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Food for Thought This work has been published in the Teen Ink monthly print magazine.

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Weightlessness is seductive – seductive with four S's, and how many things are spun like that?

The evening begins and ends the same way – with empty hands. She goes online to scrounge out a good one, somewhere decorated by someone who has done something monumental, a place you can't wear denim or toe-­baring shoes to. She dresses and walks, or sometimes takes a cab, if necessary. Table for one, please. She never has to wait for a seat. One is easy to accommodate, she feels with pride, especially one who takes up so little space. Water, please – no ice. Tonight the menu is French, and désirez-vous un peu du vin?

She orders the richest one, a full bottle, and when he offers her a taste, she shakes her head. She already knows what it tastes like, and it will do just fine. There are topiaries behind her head, spherical and voluptuous, like you would find in Versailles, and she does not think she has ever seen anything uglier than this robustness, rotundity. She thinks of the three cactus plants in her bathroom and feels contempt for the French.

Scanning the menu buoyantly, she makes the decision: foie gras, lightly fried, sliced and smeared on a rosemary-scented baguette, coquille St. Jacques to follow, cooked in a cream sauce with mushrooms and served in a large seashell rimmed with mashed potatoes, topped with gruyere, and baked. She can smell the calories, the carbs, the starch, the weight of it all, and if she took one bite the world would explode, like Nagasaki and the bomb that destroyed it – Fat Man. As the maître d' passes her table, she stops him: Excuse me, are these plants very hard to care for?

He sees what she has ordered and calculates exactly what she needs to pay, a sum so thick and frothy he can smell it like freesias: Oh no, ma'am, topiary plants are no trouble. They need daily watering, and you have got to prune them once, or maybe twice a month, but look at that corpulent shape – so worth it.

She thinks this sounds like a terrible amount of work, all those nutrients, all that neediness, but does not say so. Instead she stares at her meal and contemplates all the ways in which the universe would cease if she took one bite of the goose liver, a taste of the coquille. An hour, two hours, nearly three pass, and although the staff knows she will eventually leave and hand them a figure smooth as leather, they grow anxious, and finally, the headwaiter, a tasteless thirty-something, comes by and asks if she would like a doggy bag. She declines, and as she overpays for the undereaten, she thinks she would make a very good cactus.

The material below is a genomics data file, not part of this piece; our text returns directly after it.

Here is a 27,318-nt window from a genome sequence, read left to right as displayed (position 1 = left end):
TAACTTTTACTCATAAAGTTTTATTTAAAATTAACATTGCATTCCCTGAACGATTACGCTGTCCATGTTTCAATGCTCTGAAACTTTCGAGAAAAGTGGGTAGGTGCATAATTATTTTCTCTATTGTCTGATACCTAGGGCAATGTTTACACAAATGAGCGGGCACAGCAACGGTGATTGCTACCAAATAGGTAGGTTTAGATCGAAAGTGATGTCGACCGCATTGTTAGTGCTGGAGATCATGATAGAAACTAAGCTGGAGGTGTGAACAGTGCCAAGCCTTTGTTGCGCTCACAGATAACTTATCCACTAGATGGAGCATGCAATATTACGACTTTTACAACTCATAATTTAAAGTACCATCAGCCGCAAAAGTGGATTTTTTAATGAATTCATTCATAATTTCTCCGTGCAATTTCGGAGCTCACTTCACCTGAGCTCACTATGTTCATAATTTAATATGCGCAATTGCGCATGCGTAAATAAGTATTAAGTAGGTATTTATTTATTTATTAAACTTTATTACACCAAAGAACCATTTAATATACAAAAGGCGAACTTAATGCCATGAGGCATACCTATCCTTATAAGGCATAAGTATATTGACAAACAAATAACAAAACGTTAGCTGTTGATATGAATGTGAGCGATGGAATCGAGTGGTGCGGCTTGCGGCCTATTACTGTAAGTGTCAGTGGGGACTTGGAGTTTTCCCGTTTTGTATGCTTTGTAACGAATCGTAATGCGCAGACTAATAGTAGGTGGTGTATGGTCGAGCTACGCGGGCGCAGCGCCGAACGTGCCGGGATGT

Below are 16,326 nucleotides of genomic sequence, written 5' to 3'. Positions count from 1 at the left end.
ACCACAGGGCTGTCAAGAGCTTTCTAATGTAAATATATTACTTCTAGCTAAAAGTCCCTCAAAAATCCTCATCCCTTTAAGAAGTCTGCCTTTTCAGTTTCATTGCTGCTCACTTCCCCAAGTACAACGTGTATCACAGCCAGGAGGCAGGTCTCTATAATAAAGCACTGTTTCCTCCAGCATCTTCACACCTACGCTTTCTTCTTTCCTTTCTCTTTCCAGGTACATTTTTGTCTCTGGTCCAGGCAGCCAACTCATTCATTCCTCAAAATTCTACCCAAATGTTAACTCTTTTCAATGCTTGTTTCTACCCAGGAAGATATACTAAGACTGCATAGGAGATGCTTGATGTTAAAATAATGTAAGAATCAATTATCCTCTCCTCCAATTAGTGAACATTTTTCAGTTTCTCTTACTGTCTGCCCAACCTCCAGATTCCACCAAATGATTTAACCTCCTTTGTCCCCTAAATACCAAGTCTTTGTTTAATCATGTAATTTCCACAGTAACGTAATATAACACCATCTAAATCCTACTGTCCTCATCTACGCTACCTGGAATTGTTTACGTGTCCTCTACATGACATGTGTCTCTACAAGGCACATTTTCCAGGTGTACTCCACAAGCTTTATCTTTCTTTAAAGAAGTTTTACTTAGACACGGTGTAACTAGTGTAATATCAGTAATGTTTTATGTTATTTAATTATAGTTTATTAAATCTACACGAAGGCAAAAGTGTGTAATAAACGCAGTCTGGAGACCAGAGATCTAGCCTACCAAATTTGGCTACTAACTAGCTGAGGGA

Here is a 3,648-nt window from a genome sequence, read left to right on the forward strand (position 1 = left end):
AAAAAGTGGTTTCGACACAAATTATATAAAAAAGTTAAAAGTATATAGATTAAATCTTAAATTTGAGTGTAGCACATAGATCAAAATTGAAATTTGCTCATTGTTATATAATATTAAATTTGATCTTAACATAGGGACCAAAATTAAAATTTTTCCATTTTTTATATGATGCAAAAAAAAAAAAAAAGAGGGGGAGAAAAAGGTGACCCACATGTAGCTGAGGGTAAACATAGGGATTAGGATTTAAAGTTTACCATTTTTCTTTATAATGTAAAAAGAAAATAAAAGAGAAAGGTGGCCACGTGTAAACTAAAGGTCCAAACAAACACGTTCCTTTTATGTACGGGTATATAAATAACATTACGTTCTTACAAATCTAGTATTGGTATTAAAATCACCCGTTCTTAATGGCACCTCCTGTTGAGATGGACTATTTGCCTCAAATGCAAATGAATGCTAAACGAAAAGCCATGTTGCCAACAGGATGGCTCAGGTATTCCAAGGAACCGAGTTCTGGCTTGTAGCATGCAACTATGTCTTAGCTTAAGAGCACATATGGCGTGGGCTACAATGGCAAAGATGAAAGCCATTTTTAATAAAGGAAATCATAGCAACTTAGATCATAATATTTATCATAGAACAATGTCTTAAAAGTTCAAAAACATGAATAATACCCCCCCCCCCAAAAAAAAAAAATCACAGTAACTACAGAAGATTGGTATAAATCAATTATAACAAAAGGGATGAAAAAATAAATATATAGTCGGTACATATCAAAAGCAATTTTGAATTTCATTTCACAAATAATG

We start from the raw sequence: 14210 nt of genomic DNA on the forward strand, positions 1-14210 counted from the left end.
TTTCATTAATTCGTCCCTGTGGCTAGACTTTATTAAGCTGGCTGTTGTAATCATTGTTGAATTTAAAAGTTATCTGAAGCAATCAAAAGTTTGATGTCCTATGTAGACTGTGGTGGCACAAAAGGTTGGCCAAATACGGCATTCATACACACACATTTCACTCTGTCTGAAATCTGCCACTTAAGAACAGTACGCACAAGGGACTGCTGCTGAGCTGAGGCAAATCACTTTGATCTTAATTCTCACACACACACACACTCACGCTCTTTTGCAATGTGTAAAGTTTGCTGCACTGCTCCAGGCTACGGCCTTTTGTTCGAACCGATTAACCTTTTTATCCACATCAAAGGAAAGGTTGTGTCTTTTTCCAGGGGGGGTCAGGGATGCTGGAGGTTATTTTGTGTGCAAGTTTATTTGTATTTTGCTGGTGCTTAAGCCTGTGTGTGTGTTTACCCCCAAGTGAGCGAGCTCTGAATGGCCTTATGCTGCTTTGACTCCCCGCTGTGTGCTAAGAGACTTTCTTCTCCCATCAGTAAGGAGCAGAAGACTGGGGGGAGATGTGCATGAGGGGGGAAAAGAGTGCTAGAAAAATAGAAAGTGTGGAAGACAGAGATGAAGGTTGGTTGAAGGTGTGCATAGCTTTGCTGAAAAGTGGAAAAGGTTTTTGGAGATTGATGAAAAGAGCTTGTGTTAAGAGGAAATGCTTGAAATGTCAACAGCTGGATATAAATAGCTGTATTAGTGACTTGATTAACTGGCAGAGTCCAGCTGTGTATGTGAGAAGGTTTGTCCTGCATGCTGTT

The stars are in a frenzy tonight, and as she exits she hears a lady's voice at the table adjacent to hers, green as leaves: Did you see that lady? Poor woman, she didn't eat a thing.

But she does not care for this woman, or anyone, as she is saving the world, one malnourished orphan at a time. Those people in the Himalayas, the ones who make tea from cow manure – the coquille was for them, and they are dreaming about it now, and it is all thanks to her. Let people think what they want, but in the end it all comes down to the flimsy, floppy truth: You still pick your scabs 'til they bleed; the man she passes on the street rubs Vaseline on his elbows every night to keep them soft and doesn't tell his wife – and so what?

As she is falling asleep, her insides gnaw at her, and she knows it is because she is full of the prayers and well wishes of those hungry old monks in Tibet, thanking her for the meal she gave up for them. The nights that follow are all the same, Vietnamese and then Italian and then Greek, and each night she is a superhero, fighting starvation one profiterole, one stuffed grape leaf at a time. She feels your eyes on her, and she couldn't care less, because you aren't saving the world, now are you? You're jealous, aren't you?